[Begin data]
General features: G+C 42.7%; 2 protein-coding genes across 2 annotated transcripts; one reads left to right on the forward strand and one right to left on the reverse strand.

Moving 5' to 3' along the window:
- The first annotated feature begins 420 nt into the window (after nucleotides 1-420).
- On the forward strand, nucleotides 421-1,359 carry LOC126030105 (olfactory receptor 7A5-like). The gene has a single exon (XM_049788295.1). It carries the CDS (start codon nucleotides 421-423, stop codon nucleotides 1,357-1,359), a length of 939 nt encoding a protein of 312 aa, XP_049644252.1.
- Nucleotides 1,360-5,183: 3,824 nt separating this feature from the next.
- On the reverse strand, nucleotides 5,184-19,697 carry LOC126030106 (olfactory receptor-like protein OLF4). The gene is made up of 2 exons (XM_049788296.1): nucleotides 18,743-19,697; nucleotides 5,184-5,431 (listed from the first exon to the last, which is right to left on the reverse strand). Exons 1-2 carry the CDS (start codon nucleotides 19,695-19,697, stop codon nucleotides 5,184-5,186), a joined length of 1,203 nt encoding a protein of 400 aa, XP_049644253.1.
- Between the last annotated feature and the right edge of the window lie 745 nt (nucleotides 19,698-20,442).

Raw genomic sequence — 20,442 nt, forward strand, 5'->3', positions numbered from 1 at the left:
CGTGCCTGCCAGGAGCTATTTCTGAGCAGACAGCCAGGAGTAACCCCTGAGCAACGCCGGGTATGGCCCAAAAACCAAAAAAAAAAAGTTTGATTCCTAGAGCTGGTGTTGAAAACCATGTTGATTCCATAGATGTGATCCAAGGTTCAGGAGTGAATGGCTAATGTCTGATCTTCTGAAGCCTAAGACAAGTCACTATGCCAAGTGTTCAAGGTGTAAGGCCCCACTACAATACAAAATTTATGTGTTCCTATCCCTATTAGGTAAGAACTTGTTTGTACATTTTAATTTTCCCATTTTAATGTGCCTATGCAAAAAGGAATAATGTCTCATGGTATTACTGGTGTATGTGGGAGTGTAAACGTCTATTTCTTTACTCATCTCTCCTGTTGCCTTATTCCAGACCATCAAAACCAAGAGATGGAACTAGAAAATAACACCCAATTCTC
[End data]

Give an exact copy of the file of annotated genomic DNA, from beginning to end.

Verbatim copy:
General features: G+C 42.7%; 2 protein-coding genes across 2 annotated transcripts; one reads left to right on the forward strand and one right to left on the reverse strand.

Moving 5' to 3' along the window:
- The first annotated feature begins 420 nt into the window (after nucleotides 1-420).
- On the forward strand, nucleotides 421-1,359 carry LOC126030105 (olfactory receptor 7A5-like). The gene has a single exon (XM_049788295.1). It carries the CDS (start codon nucleotides 421-423, stop codon nucleotides 1,357-1,359), a length of 939 nt encoding a protein of 312 aa, XP_049644252.1.
- Nucleotides 1,360-5,183: 3,824 nt separating this feature from the next.
- On the reverse strand, nucleotides 5,184-19,697 carry LOC126030106 (olfactory receptor-like protein OLF4). The gene is made up of 2 exons (XM_049788296.1): nucleotides 18,743-19,697; nucleotides 5,184-5,431 (listed from the first exon to the last, which is right to left on the reverse strand). Exons 1-2 carry the CDS (start codon nucleotides 19,695-19,697, stop codon nucleotides 5,184-5,186), a joined length of 1,203 nt encoding a protein of 400 aa, XP_049644253.1.
- Between the last annotated feature and the right edge of the window lie 745 nt (nucleotides 19,698-20,442).

Raw genomic sequence — 20,442 nt, forward strand, 5'->3', positions numbered from 1 at the left:
CGTGCCTGCCAGGAGCTATTTCTGAGCAGACAGCCAGGAGTAACCCCTGAGCAACGCCGGGTATGGCCCAAAAACCAAAAAAAAAAAGTTTGATTCCTAGAGCTGGTGTTGAAAACCATGTTGATTCCATAGATGTGATCCAAGGTTCAGGAGTGAATGGCTAATGTCTGATCTTCTGAAGCCTAAGACAAGTCACTATGCCAAGTGTTCAAGGTGTAAGGCCCCACTACAATACAAAATTTATGTGTTCCTATCCCTATTAGGTAAGAACTTGTTTGTACATTTTAATTTTCCCATTTTAATGTGCCTATGCAAAAAGGAATAATGTCTCATGGTATTACTGGTGTATGTGGGAGTGTAAACGTCTATTTCTTTACTCATCTCTCCTGTTGCCTTATTCCAGACCATCAAAACCAAGAGATGGAACTAGAAAATAACACCCAATTCTC